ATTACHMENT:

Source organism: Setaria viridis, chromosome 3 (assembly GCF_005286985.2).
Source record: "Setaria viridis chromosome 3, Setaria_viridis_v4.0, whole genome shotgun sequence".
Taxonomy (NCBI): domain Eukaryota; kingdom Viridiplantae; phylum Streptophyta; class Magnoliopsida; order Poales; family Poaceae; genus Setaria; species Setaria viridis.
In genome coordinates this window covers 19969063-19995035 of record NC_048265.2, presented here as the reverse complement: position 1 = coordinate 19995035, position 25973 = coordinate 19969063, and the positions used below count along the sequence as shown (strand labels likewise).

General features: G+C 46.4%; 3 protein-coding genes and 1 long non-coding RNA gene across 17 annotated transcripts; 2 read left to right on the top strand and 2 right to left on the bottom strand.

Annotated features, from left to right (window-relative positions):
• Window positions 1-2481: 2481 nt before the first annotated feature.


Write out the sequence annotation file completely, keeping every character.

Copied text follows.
Source organism: Setaria viridis, chromosome 3 (assembly GCF_005286985.2).
Source record: "Setaria viridis chromosome 3, Setaria_viridis_v4.0, whole genome shotgun sequence".
Taxonomy (NCBI): domain Eukaryota; kingdom Viridiplantae; phylum Streptophyta; class Magnoliopsida; order Poales; family Poaceae; genus Setaria; species Setaria viridis.
In genome coordinates this window covers 19969063-19995035 of record NC_048265.2, presented here as the reverse complement: position 1 = coordinate 19995035, position 25973 = coordinate 19969063, and the positions used below count along the sequence as shown (strand labels likewise).

General features: G+C 46.4%; 3 protein-coding genes and 1 long non-coding RNA gene across 17 annotated transcripts; 2 read left to right on the top strand and 2 right to left on the bottom strand.

Annotated features, from left to right (window-relative positions):
• Window positions 1-2481: 2481 nt before the first annotated feature.